There is no doubt that manual operations are cumbersome, time costing, and just overall inefficient for sustained operations in a technology driven globalized supply chain. Customers want their products in the least amount of time and in the nest shape possible. A distinct experience I had was at my previous Manger of Railroad Operations job with Maersk at the Port of LA. There are a whole host of mobile solutions that managers and Longshoreman use to move containers to and from ships, to and from the yard, to and from trucks, and to and from trains. This happens with remarkable precision and in some location like the Long Beach Container Terminal (LBCT) it happens all by automation. As a manager, I come up with a plan to pull certain container based on customer demand, once relayed through computer to the Longshoremen, they retrieved the necessary containers in the most efficient manner, those are scanned by Customs and Border Patrol and placed on their respective mode of transportation. As a manager I had never learned how to do that operation using manual means. However, after the worldwide Notpetya virus that targeted the IT infrastructure of companies such as Maersk, FedEx, and Merck back in June of 2017, the company was brought to a literal standstill as operations ceased. The supply chain was significantly interrupted. For Maersk, it had been years since manual systems were used and it would take months to rebuild the IT network. Before many of the managers such as myself were downsized, we returned to manual operations which the Longshoremen knew as many of them had been there for 30+ years. This was a much slower operation and ultimately cost the company $300 million in revenue and another $700 million in impairments. All IT systems were affected from company cell phone, computer systems, automated systems, warning systems, safety systems, planning and operations systems, among others. This is a prime example of how manual systems are no longer a consideration for companies due to their inefficiencies, but it also shows how companies should have a continuity of operations plan in case this type of event happens or they are forced to use manual systems. This technology could be better protected against cyber incursion. In the wake of increased attacks and things such as ransomware attacks, companies can work better to protect their IT infrastructure. It is impractical to think that companies will move back to manual systems.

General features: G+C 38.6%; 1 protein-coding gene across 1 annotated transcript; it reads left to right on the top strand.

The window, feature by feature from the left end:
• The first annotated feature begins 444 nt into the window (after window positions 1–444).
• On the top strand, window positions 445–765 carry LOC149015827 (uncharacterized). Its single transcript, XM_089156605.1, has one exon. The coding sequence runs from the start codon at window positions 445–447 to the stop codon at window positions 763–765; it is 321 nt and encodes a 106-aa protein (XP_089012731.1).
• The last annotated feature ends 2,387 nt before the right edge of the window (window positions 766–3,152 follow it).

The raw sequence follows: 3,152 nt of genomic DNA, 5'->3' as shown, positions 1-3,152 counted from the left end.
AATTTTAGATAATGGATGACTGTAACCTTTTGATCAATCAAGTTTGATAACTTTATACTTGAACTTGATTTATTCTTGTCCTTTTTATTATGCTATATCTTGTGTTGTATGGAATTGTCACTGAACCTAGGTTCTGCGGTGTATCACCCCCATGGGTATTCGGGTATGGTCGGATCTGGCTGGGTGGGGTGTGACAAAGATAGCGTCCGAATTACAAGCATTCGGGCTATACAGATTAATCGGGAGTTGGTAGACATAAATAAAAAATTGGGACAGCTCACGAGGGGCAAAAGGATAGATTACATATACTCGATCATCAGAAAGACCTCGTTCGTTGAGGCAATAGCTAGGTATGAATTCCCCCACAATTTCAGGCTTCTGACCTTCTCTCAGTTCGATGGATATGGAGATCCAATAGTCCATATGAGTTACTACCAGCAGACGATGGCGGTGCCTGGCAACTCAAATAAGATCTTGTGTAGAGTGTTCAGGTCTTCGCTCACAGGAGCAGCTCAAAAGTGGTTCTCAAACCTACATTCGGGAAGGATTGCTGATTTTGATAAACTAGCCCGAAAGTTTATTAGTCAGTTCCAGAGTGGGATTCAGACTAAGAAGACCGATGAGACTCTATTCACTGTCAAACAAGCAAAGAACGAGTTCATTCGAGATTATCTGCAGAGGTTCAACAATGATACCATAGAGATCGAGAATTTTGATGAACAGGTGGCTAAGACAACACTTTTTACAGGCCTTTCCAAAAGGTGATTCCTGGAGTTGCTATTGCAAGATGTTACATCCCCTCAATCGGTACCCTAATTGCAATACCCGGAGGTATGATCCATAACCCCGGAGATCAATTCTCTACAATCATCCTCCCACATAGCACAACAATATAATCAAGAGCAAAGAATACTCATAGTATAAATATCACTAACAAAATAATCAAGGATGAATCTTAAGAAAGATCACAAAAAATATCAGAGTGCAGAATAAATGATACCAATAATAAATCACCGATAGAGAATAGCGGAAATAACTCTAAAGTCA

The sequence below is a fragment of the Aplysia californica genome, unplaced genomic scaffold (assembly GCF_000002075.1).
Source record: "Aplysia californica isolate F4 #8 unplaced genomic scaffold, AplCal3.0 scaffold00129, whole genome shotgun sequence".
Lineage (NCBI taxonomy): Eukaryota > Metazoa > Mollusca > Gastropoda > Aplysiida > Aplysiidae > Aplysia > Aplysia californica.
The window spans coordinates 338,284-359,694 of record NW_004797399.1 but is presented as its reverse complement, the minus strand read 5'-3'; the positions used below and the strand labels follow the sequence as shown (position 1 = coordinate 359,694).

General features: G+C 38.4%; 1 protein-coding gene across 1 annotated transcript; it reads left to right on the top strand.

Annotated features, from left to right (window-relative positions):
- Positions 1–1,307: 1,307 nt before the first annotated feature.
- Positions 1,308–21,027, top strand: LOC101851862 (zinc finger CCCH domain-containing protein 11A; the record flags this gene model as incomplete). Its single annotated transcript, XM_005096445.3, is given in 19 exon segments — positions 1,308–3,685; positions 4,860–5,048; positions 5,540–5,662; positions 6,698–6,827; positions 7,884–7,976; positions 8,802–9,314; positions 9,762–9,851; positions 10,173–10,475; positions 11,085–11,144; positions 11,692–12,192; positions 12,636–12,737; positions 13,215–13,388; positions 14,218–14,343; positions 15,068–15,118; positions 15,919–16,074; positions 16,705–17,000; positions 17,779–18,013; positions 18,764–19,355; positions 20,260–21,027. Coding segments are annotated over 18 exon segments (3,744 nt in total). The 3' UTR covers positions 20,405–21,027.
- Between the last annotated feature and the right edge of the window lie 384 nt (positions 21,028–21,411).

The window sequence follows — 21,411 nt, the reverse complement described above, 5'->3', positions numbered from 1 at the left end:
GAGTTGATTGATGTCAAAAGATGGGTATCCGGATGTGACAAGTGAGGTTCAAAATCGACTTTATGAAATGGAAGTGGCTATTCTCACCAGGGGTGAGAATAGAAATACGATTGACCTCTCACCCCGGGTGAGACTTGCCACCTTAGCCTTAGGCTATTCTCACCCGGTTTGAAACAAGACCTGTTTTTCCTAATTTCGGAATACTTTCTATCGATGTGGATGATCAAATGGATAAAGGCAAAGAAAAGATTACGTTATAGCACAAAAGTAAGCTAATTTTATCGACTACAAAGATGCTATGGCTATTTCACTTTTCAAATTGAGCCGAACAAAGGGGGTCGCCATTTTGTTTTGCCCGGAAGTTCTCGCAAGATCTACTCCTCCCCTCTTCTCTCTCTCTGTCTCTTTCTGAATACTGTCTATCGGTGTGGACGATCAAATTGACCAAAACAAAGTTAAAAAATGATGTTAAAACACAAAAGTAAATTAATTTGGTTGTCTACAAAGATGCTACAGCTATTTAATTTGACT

#8. Mobile devices are still only as good as the information that’s available.